Image from Wikimedia Commons
The world’s bumblebee population has famously been on the decline in the past few decades. This brings into question the adaptability of these insects, and a search for reasons why their numbers might be dropping so quickly. However, according to recent studies conducted at Queen Mary University in London, bumblebees are more adaptable than we give them credit for.
Perry conducted an experiment in which bumblebees were trained for move a small yellow ball to a designated area to retrieve sugar water. The bees were conditioned to recognize that the ball had to reach the target for sugar water to be received. The bees were split into three groups; one group watched an already trained bee push one of three balls to the target, another group watched a magnet under the platform pull the ball towards the target, and the last group viewed the ball already sitting on the target. The bees that viewed the demonstrations were then asked to perform the same task.
The first group of bees that watched a previously trained bee push the ball to the sugar water target initially imitated their example and pushed the ball in the direction that they saw best fit. However, a few trials in, these bees began to pull the ball towards the target while walking backwards, an idea the researchers were shocked by for its surprising novelty. Additionally, this group of bees, when confronted with both a black ball and a yellow ball, easily recognized that to retrieve the sugar water, the task could be completed with either ball, demonstrating more adaptiveness than the scientists thought possible.
The group of bees that watched the ball move by means of an “invisible” force- a magnet- were the least successful in accomplishing their task. However, when the group that had not seen any sort of demonstration attempted to earn the sugar water, many bees eventually found a solution for themselves, even though it took them slightly more time.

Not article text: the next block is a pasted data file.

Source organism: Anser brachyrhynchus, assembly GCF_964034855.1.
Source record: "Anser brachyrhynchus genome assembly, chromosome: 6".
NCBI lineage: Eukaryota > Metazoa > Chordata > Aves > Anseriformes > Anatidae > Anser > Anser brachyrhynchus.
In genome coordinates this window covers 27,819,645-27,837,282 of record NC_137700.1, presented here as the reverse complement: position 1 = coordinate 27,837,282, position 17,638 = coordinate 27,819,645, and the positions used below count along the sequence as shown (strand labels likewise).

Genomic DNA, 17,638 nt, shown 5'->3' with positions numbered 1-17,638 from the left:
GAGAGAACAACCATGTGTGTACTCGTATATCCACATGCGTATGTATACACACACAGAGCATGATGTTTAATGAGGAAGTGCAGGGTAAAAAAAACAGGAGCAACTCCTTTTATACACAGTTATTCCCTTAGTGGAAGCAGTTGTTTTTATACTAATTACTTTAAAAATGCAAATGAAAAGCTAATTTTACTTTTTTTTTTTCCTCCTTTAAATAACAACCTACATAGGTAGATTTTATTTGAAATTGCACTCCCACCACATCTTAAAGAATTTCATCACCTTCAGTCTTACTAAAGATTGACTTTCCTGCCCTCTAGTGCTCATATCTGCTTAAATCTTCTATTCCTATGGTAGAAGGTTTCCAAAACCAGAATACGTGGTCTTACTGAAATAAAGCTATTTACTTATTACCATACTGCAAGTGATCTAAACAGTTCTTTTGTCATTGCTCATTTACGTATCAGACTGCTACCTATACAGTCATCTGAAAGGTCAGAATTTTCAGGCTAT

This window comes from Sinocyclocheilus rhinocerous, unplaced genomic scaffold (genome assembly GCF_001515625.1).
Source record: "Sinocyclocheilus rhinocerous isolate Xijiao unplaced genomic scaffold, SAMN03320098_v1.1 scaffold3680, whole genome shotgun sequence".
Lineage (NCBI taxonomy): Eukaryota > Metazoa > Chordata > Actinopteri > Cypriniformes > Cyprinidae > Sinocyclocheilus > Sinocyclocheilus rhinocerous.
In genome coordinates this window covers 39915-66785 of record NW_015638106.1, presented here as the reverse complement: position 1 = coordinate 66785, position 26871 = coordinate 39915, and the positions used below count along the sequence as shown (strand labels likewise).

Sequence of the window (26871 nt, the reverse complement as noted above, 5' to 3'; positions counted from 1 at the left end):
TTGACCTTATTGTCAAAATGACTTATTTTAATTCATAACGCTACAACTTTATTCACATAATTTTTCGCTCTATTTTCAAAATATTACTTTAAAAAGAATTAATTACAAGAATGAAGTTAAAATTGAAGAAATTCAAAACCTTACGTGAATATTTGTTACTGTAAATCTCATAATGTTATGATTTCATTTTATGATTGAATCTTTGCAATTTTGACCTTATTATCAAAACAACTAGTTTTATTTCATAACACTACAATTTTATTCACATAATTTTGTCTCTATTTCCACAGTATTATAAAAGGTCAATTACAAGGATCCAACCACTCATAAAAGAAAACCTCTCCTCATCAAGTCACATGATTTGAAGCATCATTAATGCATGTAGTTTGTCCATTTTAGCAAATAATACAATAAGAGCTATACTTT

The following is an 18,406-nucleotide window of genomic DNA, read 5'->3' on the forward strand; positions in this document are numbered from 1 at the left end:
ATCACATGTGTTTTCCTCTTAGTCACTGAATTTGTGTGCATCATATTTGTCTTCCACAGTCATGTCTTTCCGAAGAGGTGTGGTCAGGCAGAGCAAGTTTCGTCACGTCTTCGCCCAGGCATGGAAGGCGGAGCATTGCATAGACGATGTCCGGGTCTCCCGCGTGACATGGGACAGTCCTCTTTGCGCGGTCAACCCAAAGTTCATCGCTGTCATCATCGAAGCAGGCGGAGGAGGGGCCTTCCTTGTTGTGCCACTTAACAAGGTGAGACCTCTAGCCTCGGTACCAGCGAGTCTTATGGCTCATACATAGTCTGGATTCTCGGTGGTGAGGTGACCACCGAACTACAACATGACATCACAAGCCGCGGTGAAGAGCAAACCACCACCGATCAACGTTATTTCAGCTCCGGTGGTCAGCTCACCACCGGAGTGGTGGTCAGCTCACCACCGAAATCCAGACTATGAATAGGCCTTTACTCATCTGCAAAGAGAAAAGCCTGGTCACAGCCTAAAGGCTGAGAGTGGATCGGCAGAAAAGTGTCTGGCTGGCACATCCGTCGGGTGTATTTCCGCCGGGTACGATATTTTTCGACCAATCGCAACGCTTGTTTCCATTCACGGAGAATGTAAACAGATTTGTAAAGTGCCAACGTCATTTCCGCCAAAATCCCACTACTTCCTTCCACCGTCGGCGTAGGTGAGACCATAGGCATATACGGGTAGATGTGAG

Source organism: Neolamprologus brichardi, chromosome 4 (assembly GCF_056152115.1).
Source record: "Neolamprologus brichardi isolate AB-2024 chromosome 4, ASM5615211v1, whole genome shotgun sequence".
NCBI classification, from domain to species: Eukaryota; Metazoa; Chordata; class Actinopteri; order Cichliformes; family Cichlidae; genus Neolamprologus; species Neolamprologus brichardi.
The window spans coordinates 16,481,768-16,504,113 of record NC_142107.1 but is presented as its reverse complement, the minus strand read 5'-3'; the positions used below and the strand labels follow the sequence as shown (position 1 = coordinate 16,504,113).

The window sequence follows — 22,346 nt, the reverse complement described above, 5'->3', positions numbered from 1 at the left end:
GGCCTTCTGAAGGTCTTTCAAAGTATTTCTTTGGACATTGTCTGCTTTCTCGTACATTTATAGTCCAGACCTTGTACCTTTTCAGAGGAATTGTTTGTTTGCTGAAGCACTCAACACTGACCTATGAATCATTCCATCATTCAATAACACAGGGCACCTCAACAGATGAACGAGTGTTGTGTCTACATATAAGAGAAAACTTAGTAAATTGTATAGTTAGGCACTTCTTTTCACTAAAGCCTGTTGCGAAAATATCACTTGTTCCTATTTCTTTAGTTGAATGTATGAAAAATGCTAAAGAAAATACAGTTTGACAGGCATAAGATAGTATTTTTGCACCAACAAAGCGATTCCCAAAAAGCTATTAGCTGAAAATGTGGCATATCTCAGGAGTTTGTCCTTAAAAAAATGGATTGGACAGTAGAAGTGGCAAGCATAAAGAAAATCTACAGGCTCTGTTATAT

The results that these researchers obtained suggest that bumblebees have a much higher threshold for adaptability and innovation than we could have imagined. When we examine the number of brain cells that bumblebees have, however, the results make sense. As compared to the approximately 250,000 brain cells that the common fruit fly possesses, bumblebees have almost a million. Because of this information, researchers have done further study on the more advanced habits of these insects, including their habit of tail-shaking as a device to communicate the location of nectar to others. Scientists have also suggested the possibility that bumblebees might even have a small sense of awareness, an idea that there is no real way of proving.
Through their experiment, Queen Mary University’s researchers have provided more evidence that bumblebees are extremely adaptable and entirely capable of forming innovating solutions to promote their survival. So why are they going extinct? Wide research suggests that the bumblebee’s steadily decreasing population has more to do with environmental factors, such as infections and harmful nuances within a particular habitat, than with the bumblebees’ behavior itself.
The bumblebees’ fate is uncertain as of now, but hopefully, their relative intelligence wins out and we find them thriving again soon in the near future.
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- Morrell, Virginia. “Bumble Bees Are Surprisingly Innovative.” Science Mag. AAAS, 23 Feb. 2017. Web. 23 Feb. 2017. <http://www.sciencemag.org/news/2017/02/bumble-bees-are-surprisingly-innovative>.
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